Updated: Accounts of the dead I

28 05 2010

Prachatai has a set of accounts regarding some of those killed in the army crackdown on red shirts at Rajaprasong.

Fabio Polenghi's funeral in Bangkok on 24 May 2010

The first is from the German newspaper Spiegal Online (24 May 2010). It focuses on  Italian photojournalist Fabio Polenghi, who died from a gunshot wound.

Spiegal correspondent Thilo Thielke who worked with Fabio on the day he was killed. He writes of the day and the events.

He states that he had “always doubted that the government would actually allow things to go this far. There were many women and children in the district occupied by the protesters. Did the soldiers really want to risk a bloodbath?” He soon got his answer.

He arrived in the Red Zone that morning to find people “stoically awaiting the soldiers. They knew that the military would attack from the south, via Silom Road, and the braver ones among them had ventured to as far as a kilometer (0.6 miles) from the front line. They stood there, but they weren’t fighting. Some of them had slingshots, but nobody was firing.”

When the soldiers began to move forward, “shots whipped through the streets. Snipers fired from high-rises and the advancing troops shot through the smoke. And we, a group of journalists, ducked for cover, pressing ourselves against a wall to avoid getting hit.”

He observes that even before the final confrontation, the “streets had been transformed into a war zone. A few days earlier I had crouched here behind a small wall for half an hour, seeking protection from the army’s hail of bullets — they had suddenly opened fire because some show-off had strutted around with a slingshot.”

For most of the red shirts, he says that the struggle was “not primarily about Thaksin. They were mostly concerned with the social injustice in the country. Many of them dreamt of living in a more democratic society. I could never understand the government’s claims that the Red Shirts had been bought by Thaksin. Nobody allows themselves to be shot for a handful of baht.”

On the army, he says that since the “beginning of the conflict, I have experienced the Thai army as an amateurish force. If they had cleared the street protests at the outset, the conflict would have never escalated to this extent. Once the soldiers attempted to clear the demonstrators, they left a trail of casualties. They fired live ammunition at Red Shirts who were barely armed. I observed absurd, unequal battles during those days. Young people crouched behind sand bags and fired on the soldiers with homemade fireworks and slingshots. The soldiers returned fire with pump guns, sniper rifles and M-16 assault rifles.”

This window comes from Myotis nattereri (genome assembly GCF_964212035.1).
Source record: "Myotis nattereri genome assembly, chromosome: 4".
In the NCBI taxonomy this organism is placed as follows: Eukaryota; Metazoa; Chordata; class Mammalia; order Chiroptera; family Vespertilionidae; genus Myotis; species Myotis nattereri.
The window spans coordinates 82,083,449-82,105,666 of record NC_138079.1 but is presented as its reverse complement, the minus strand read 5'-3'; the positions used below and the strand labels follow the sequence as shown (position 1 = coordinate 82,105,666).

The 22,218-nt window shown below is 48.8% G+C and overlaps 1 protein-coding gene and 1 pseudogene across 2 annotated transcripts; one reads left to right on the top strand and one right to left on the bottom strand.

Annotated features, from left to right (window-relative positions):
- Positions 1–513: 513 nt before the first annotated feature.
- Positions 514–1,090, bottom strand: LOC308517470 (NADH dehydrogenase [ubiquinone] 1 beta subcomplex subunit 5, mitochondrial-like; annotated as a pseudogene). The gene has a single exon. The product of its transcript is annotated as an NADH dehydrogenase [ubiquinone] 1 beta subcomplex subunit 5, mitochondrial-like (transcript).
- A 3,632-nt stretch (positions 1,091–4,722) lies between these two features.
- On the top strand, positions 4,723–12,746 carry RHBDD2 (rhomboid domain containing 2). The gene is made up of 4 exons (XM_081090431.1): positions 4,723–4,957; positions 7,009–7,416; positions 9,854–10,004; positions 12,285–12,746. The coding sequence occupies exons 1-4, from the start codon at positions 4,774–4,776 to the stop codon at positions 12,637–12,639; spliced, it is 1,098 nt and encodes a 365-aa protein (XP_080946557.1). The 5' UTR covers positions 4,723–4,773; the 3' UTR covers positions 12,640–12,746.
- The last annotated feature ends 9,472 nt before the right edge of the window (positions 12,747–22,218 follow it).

He finds the government’s claims that the army has nothing to do with any deaths and that “the demonstrators are shooting each other dead … isn’t true.” On the morning of the crackdown, “you could hear bullets whistling through the air. They were fired by the [army] snipers, who were working their way forward, from building to building. Some of them appeared to be directly above us.”

Separated from Fabio, the author eventually heard that “they had shot an Italian. Right in the heart. Over one and a half hours ago. He [a foreign journalist] said that he had taken his picture. He even knew his name: Fabio Polenghi.”

Update: See the important discussion of Fabio’s death at Bangkok Pundit. Deputy Prime Minister Suthep Thaugsuban has lied on this.


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28 05 2010
Thailand Dramatisk utvikling i Thailand. - Side 201 - Asiaforum.no

[…] #2003 (permalink) I dag, 09:26 Accounts of the dead I PPT har gjengitt historien til Thilo Thielke (Der Spiegel) som jobbet med Fabio Polenghi (som ble […]

10 09 2010
Ordered to shoot indiscriminately? « Political Prisoners in Thailand

[…] readers return to PPT’s “Accounts of the Dead” series of May and June (here, here, here, here and here), all focus more on deliberate targeting of shots, sometimes by snipers. […]

6 04 2011
More army lies | Political Prisoners in Thailand

[…] Earlier, Spiegal correspondent Thilo Thielke who worked with Fabio on the day he was killed, wrote of the day and the events, in PPT’s version: […]

19 05 2016
6 years ago | Political Prisoners in Thailand

[…] produced several posts that linked to accounts of witnesses. We called these accounts of the dead (I, II, III, IV, […]

19 05 2016
6 years ago | Political Prisoners of Thailand

[…] produced several posts that linked to accounts of witnesses. We called these accounts of the dead (I, II, III, IV, […]




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